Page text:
Bedford’s Town Election on March 14 turned out to have unexpected national significance. Not only was Bopha Malone the first minority candidate to win election to Bedford’s Select Board (as far as anyone seems to know) it has also been discovered that she was only the second Cambodian American woman in the entire country ever to win election to public office. This is clearly a big win for Cambodians everywhere, but especially in the eyes of young Cambodian American women.
In fact, Bopha Malone had already been leading the charge. In 2018 she ran for U.S. Congress to represent Massachusetts’s 3d Congressional District but lost in the primary. Although she knew her chances of winning were slim, she says she chose to run especially as a role model. After that attempt, she heard from Cambodian American women and girls all over the country who said that they were inspired to follow in her footsteps. Bopha’s election to the Bedford Select Board will certainly have a similar effect.
Bopha’s swearing-in on Monday lacked some of the usual festivity and pomp it should have had because of the restrictions imposed by the coronavirus, but her proud husband and two children attended for the happy occasion. Select Board meetings, too, will be a challenge, requiring alternatives to the usual in-person format, but Bopha assured everyone in a thank-you letter to her campaign supporters that she is ready to roll up her sleeves and get to work. And as she has stated, “Good government is about representation—both in reflecting who the residents are and in listening to and responding to their needs. I am ready to do so, and I’m so happy to contribute to this effort.”
The first Cambodian American woman to win election to public office was Khem Khoeun, who became a park district commissioner in Skokie, IL, in 2017. A Long Beach, CA, resident, Suely Saro, may become the third, following Bopha Malone. This month Saro easily received more votes than the incumbent in the non-partisan primary for the Long Beach City Council in the 6th District and will advance to the November election.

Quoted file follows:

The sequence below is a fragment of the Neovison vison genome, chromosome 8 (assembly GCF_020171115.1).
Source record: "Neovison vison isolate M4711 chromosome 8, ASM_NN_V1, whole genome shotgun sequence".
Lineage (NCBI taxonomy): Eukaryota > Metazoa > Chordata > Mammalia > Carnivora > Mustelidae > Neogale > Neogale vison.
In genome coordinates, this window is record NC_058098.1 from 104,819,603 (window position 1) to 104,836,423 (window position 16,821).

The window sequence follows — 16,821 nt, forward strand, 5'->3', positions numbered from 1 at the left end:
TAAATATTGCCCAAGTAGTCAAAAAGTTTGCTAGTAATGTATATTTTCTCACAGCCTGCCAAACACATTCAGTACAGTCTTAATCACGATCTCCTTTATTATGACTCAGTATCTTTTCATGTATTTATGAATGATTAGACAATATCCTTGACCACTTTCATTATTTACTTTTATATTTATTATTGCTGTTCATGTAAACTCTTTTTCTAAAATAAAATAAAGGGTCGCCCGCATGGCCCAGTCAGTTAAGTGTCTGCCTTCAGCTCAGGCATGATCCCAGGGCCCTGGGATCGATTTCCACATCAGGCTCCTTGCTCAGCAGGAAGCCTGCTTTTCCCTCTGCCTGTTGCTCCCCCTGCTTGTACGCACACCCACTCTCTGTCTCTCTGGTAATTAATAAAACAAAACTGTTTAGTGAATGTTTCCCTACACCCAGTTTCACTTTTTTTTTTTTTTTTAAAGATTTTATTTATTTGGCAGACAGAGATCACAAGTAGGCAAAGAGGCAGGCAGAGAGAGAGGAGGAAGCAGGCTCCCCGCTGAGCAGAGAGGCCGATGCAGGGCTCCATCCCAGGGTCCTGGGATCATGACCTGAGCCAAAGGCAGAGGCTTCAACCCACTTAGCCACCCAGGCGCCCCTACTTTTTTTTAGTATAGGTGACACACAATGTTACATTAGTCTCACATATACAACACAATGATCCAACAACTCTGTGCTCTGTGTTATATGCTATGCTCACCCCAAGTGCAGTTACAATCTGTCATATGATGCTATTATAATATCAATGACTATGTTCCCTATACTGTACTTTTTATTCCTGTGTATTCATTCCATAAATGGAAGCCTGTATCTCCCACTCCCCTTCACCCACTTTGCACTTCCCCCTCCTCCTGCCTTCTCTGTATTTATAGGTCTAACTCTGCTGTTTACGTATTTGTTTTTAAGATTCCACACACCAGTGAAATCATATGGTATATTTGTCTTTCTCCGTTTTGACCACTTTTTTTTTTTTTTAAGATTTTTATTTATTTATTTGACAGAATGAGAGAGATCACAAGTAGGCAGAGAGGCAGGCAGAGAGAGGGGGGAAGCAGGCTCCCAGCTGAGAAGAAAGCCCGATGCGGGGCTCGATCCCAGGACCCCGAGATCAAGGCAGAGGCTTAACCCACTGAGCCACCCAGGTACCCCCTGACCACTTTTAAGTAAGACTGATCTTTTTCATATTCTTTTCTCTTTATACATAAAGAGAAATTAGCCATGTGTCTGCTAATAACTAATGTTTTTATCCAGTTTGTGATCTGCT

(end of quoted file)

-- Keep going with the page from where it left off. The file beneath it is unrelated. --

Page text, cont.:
As Bopha’s previous campaign materials explain, she and her family “escaped the aftermath of the Khmer Rouge regime when she was three years old, and she spent much of her childhood in refugee camps in Thailand and the Philippines. She immigrated to the United States as a Cambodian refugee at the age of nine and credits organizations like Girls Inc. and caring mentors for helping her to navigate two cultural worlds and gain confidence. Bopha attended Lesley University on a full scholarship and graduated in 2004 with both her bachelor’s and master’s degrees in Business Management. Today she serves as regional business advisor and vice-president at Enterprise Bank, based in Lowell.
“As a refugee who came to the U.S. at 9 years old with nothing, I had the values of hard work and perseverance instilled in me by my parents,” says Bopha. “I’ve worked hard to achieve my American dream, but I also understand I couldn’t have made it through hard work alone. I was fortunate to have had many supportive organizations and mentors in my corner to help me become the confident, brave, and strong woman I am today. Now, my passion is giving back, helping people as I have been helped. Having the opportunity to serve community organizations and educational institutions has been one of my greatest joys. Representing the people of Bedford as a member of the Select Board is an exciting opportunity to continue to serve the town that my family and I love.”
I for one am delighted about Bopha Malone’s election to the Select Board. I think we’re very lucky to have her.